GENET archive


REGULATION / PLANTS: Minnesota (USA) bill seeks to protect wildrice from GMO contamination

                                  PART I
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TITLE:  Bill seeks to protect wild rice
SOURCE: West Central Tribune, USA
AUTHOR: Mike Longaecker
DATE:   16.03.2007

Bill seeks to protect wild rice

ST. PAUL -- Passing legislation to protect wild rice should be a "moral
imperative" for fellow legislators, a Bemidji lawmaker said Thursday.

"I will hardly sleep until it is passed," Rep. Frank Moe said of his two
bills in the Minnesota Legislature.

Moe, a Democrat, is sponsoring legislation that -- by tightening
regulations on the research community -- would strengthen similar laws
passed last year, he said.

If any researcher in the nation files a permit to release genetically
altered wild rice, a Minnesota environmental board would have to be notified.

That board would then have to alert several state groups, including
tribal leaders and the Legislature, according to Moe's legislation. Laws
passed in 2006 designated Minnesota's Environmental Quality Board as the
coordinating agency between state and federal activities regarding
genetically engineered organisms.

Moe's bill also calls on the board to draw up rules requiring
environmental impact statements before a permit could be issued in
Minnesota, while a second bill calls on the Department of Natural
Resources to complete a wild rice management study.

Several testifiers spoke up Thursday during a House Environment and
Natural Resources Committee meeting supporting the bill, saying it is
important to preserve the purity of wild rice.

The significance of wild rice to the Objibwe culture can't be stressed
enough, they said.

Leech Lake Tribal Chairman George Goggleye Jr. told panel members that
wild rice profits have helped put clothes on his back.

"That money allowed me to have new clothes for school" when he was a
boy, Goggleye said.

But he and others noted that the value of wild rice far eclipses
financial benefits.

"This rice is spiritual to us," said Steve Blake, a member of the Red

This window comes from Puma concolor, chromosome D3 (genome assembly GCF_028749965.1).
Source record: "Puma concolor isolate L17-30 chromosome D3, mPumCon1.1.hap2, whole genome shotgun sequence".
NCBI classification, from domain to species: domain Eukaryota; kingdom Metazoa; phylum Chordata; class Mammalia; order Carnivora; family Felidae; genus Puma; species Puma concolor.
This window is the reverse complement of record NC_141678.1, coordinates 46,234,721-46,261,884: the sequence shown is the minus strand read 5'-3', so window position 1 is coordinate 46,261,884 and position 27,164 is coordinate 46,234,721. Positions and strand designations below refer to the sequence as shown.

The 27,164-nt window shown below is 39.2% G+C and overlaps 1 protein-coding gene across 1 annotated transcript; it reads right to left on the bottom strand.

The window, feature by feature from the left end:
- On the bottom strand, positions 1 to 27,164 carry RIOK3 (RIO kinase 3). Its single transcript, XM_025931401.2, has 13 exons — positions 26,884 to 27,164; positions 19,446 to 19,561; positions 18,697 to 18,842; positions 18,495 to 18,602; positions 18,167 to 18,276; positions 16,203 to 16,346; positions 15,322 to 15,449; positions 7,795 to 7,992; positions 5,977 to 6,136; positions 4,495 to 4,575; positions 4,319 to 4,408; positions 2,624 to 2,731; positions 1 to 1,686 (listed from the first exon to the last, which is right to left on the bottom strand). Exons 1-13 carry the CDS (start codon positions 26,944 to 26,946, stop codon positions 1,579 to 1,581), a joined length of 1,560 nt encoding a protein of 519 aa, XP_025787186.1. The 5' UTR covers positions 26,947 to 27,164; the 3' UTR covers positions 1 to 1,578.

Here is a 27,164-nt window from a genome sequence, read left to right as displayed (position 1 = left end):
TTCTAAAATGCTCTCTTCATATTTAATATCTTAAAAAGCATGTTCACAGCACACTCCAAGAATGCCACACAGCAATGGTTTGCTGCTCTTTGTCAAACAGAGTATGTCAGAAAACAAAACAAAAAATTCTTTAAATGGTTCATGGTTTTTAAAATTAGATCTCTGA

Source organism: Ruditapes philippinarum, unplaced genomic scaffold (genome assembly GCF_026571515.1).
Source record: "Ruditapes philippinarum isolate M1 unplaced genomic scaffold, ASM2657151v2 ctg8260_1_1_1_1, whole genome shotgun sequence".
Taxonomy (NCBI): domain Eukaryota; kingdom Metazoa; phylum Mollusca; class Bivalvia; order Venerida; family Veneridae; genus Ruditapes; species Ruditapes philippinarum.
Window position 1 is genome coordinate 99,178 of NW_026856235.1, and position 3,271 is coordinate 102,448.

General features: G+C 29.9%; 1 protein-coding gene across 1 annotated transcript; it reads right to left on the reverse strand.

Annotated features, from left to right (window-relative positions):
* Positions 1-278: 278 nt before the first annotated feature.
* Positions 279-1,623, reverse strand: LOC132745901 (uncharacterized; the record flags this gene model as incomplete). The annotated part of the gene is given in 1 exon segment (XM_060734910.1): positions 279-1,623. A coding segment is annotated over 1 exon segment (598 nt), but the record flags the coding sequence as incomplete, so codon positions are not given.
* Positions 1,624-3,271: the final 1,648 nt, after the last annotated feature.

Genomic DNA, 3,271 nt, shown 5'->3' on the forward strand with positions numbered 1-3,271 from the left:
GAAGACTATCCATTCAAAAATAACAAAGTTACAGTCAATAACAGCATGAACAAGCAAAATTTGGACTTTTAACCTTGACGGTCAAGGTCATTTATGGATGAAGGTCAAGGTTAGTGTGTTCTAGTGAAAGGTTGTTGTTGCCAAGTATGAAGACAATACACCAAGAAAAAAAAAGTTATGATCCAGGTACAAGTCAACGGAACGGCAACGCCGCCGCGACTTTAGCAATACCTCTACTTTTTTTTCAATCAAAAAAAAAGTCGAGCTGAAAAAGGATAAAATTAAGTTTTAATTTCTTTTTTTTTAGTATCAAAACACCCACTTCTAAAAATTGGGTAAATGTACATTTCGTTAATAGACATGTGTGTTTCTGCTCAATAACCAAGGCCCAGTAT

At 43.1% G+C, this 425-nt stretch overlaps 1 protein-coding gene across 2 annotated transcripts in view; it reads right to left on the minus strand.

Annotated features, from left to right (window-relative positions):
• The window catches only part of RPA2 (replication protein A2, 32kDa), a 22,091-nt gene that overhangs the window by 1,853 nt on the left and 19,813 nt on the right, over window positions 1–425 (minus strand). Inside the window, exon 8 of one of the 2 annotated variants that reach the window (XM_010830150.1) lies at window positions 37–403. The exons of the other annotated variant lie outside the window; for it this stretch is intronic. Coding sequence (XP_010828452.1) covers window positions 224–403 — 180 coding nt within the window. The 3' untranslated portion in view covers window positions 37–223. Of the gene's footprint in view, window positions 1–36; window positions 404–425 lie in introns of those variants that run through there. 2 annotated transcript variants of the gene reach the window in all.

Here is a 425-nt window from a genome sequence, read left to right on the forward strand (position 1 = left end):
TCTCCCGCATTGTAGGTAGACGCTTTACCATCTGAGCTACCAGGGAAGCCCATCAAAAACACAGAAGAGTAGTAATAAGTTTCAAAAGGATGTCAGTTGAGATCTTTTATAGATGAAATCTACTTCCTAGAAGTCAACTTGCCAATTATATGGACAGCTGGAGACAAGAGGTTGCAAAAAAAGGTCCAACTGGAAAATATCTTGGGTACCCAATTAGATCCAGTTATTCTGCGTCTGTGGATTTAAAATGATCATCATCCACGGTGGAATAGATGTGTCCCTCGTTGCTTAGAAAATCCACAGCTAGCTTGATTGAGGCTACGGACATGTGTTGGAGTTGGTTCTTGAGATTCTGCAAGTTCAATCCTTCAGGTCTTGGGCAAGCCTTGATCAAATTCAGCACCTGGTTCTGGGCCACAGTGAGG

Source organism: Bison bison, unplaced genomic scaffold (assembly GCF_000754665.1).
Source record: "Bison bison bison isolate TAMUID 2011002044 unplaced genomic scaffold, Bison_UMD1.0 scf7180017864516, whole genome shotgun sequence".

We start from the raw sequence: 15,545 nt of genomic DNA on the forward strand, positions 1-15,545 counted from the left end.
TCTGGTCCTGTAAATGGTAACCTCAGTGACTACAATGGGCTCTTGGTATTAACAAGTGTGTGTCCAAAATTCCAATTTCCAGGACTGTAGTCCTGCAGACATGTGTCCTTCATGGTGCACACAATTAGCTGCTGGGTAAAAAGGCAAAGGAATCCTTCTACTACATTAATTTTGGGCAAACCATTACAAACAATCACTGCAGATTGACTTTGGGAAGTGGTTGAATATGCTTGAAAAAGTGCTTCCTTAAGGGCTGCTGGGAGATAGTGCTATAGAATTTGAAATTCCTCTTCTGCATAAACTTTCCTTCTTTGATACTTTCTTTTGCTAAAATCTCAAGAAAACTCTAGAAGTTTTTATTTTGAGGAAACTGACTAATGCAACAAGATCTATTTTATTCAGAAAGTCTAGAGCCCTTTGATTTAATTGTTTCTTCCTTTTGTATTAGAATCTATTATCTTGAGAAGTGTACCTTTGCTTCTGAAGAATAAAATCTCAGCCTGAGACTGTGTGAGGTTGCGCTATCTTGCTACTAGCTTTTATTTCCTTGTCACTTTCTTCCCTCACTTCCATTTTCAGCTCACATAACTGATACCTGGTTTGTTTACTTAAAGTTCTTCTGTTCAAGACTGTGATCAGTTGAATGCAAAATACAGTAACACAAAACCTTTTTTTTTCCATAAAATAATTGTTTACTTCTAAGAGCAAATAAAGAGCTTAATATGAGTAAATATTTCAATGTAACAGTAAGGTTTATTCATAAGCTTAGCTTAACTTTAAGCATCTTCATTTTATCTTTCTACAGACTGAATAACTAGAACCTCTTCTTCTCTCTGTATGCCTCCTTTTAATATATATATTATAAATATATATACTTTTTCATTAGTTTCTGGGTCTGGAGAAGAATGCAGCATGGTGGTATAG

Lake tribe and chairman of the Twin Cities American Indian Movement.
"It's medicine to us."

Despite talks with Moe, some provisions in the bills couldn't be
reconciled, two opponents said.

Bio-technology lobbyist Tom Keliher told committee members that
regulations called for in the bill would throw up roadblocks for
researchers and could set a legal precedent for people seeking
protection from other grains.

But Allen Richardson of the White Earth Land Recovery Project rebuked
those claims, saying a precedent already exists in Hawaii.

The committee approved the bill, which will next be heard in the House
governmental operations committee.

Tainting wild rice, Goggleye said, is unholy to tribal members.

"It is morally right in our mind to be kept the way it is," he said.

To genetically mutate the rice, Goggleye said, would be "disrespectful
to the first people who inhabited this land."

Blake, who said he had some wild rice in his car, said he knows
firsthand experience of the food's healing powers. He told legislators
he recently had a double-lung transplant. Wild rice, he said, helped him
through the process.

"Uncle Ben's rice is not going to work," Blake said.

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                                  PART II
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TITLE:  State Plant Board ban on rice now permanent
SOURCE: Arkansas Democrat-Gazette
AUTHOR: Nancy Cole
DATE:   15.03.2007

State Plant Board ban on rice now permanent

The State Plant Board on Wednesday voted unanimously to make permanent
its emergency rules that ban the planting of Cheniere rice in 2007 and
2008, and required all rice used for planting in 2007 to be tested for
Bayer CropScience's Liberty Link traits. The board also unanimously
approved regulations to establish a voluntary commercial bait and
ornamental fish certification program. After an August announcement by
the U.S. Department of Agriculture that traces of a genetically
engineered rice variety known as LLRICE601 had been discovered in U.S.
long-grain rice supplies, almost half of U.S. rice exports have faced
either bans or testing requirements.

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